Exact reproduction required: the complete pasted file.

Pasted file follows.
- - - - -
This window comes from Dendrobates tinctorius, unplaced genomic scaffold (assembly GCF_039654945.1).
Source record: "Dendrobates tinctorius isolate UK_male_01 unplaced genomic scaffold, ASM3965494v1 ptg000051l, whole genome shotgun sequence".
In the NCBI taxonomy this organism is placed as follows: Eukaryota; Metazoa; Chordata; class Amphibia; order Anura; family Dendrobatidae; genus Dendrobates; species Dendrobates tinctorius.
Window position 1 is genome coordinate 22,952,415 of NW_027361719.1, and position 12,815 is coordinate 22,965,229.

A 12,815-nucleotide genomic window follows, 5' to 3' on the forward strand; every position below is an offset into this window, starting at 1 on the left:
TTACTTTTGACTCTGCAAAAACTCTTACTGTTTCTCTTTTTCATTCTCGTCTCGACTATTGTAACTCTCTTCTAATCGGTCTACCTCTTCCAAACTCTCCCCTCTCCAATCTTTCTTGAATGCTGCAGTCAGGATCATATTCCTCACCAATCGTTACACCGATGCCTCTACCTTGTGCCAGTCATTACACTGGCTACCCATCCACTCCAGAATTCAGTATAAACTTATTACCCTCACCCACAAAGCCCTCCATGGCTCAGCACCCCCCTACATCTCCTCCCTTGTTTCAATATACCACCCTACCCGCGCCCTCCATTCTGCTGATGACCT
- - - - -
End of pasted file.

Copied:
This window comes from Dendrobates tinctorius, unplaced genomic scaffold (assembly GCF_039654945.1).
Source record: "Dendrobates tinctorius isolate UK_male_01 unplaced genomic scaffold, ASM3965494v1 ptg000051l, whole genome shotgun sequence".
In the NCBI taxonomy this organism is placed as follows: Eukaryota; Metazoa; Chordata; class Amphibia; order Anura; family Dendrobatidae; genus Dendrobates; species Dendrobates tinctorius.
Window position 1 is genome coordinate 22,952,415 of NW_027361719.1, and position 12,815 is coordinate 22,965,229.

A 12,815-nucleotide genomic window follows, 5' to 3' on the forward strand; every position below is an offset into this window, starting at 1 on the left:
TTACTTTTGACTCTGCAAAAACTCTTACTGTTTCTCTTTTTCATTCTCGTCTCGACTATTGTAACTCTCTTCTAATCGGTCTACCTCTTCCAAACTCTCCCCTCTCCAATCTTTCTTGAATGCTGCAGTCAGGATCATATTCCTCACCAATCGTTACACCGATGCCTCTACCTTGTGCCAGTCATTACACTGGCTACCCATCCACTCCAGAATTCAGTATAAACTTATTACCCTCACCCACAAAGCCCTCCATGGCTCAGCACCCCCCTACATCTCCTCCCTTGTTTCAATATACCACCCTACCCGCGCCCTCCATTCTGCTGATGACCT